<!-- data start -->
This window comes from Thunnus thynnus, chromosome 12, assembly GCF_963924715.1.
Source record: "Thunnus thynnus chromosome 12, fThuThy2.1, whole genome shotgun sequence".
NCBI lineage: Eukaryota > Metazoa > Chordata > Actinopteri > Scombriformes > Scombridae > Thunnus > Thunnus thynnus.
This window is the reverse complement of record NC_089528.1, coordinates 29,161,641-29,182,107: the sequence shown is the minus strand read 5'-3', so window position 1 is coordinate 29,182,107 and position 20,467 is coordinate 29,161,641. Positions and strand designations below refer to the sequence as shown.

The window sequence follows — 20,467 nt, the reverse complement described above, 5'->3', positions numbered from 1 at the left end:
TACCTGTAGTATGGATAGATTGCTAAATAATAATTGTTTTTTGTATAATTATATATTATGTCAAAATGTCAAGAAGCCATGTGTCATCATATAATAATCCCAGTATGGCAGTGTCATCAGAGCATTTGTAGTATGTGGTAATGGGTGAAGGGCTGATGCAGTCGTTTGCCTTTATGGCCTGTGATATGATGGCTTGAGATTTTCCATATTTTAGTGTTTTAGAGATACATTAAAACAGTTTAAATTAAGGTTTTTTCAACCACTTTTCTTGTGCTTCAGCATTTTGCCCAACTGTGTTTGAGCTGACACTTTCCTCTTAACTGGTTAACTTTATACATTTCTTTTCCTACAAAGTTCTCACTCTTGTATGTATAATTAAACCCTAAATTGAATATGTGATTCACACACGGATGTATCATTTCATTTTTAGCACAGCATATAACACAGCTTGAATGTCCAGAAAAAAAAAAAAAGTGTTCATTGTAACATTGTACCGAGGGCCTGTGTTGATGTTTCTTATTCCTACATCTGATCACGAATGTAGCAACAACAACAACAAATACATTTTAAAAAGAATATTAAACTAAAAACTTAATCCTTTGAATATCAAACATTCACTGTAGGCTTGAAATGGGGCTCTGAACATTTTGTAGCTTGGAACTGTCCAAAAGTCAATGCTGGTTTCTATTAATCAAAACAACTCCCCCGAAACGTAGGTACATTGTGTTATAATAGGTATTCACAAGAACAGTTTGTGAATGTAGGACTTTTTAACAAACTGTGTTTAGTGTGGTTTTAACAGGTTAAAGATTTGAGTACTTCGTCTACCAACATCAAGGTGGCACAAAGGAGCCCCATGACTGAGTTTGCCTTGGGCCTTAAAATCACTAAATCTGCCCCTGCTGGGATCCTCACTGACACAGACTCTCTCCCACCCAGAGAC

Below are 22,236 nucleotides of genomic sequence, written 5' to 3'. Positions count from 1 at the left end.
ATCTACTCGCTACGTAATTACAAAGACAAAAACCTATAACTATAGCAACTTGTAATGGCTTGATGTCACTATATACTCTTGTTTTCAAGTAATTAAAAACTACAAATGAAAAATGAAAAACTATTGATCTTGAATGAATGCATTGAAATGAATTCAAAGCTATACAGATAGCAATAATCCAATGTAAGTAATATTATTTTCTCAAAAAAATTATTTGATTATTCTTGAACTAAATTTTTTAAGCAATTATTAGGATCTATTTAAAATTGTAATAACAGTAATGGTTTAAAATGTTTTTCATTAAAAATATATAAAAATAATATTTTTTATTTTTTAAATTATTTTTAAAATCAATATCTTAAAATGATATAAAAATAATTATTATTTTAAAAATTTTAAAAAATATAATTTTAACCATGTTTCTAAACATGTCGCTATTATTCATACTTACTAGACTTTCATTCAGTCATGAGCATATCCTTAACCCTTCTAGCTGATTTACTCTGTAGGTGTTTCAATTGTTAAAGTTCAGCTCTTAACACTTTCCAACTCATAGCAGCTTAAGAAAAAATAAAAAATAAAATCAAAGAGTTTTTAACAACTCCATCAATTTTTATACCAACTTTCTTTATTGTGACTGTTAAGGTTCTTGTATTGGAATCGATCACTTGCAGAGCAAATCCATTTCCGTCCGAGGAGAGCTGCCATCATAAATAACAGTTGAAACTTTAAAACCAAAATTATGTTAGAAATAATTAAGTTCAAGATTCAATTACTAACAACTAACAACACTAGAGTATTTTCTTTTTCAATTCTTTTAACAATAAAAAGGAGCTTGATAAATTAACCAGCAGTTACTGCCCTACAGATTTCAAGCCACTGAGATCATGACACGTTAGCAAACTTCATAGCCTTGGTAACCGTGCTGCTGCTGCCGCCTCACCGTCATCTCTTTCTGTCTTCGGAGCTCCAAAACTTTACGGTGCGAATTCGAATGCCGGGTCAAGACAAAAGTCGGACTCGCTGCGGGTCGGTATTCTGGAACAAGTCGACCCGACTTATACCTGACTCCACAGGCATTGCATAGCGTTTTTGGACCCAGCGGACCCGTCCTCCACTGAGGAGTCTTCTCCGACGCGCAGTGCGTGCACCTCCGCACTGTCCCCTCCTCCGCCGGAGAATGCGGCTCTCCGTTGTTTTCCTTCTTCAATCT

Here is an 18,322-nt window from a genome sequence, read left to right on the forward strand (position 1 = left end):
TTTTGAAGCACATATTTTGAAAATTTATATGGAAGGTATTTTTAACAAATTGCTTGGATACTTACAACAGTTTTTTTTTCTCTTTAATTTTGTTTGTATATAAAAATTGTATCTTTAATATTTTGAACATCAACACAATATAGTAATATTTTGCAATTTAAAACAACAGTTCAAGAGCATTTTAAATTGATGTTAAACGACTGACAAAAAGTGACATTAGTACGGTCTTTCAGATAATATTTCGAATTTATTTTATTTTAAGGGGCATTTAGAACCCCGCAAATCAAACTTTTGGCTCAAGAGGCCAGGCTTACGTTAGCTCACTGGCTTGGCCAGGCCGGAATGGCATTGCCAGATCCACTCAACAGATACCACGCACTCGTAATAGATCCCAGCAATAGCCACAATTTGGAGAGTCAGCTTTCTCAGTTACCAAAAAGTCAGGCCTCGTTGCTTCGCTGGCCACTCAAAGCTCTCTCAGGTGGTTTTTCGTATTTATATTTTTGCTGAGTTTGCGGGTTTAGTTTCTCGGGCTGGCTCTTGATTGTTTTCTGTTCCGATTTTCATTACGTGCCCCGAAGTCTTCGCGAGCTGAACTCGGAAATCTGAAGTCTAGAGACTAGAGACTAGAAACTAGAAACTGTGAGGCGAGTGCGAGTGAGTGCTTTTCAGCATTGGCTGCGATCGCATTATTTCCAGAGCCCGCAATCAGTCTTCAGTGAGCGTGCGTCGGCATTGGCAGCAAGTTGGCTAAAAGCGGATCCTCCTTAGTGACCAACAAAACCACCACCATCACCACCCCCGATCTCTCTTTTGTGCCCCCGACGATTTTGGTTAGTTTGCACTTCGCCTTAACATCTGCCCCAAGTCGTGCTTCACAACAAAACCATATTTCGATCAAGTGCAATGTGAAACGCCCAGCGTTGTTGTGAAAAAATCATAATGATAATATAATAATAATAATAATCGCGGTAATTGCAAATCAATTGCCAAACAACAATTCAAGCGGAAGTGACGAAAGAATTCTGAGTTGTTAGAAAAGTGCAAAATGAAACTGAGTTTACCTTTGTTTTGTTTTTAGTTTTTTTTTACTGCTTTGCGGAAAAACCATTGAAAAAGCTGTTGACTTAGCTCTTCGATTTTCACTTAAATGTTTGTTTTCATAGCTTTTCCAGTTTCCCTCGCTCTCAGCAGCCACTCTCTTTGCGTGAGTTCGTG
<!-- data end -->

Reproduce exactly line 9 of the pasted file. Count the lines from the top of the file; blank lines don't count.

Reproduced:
Here is an 18,322-nt window from a genome sequence, read left to right on the forward strand (position 1 = left end):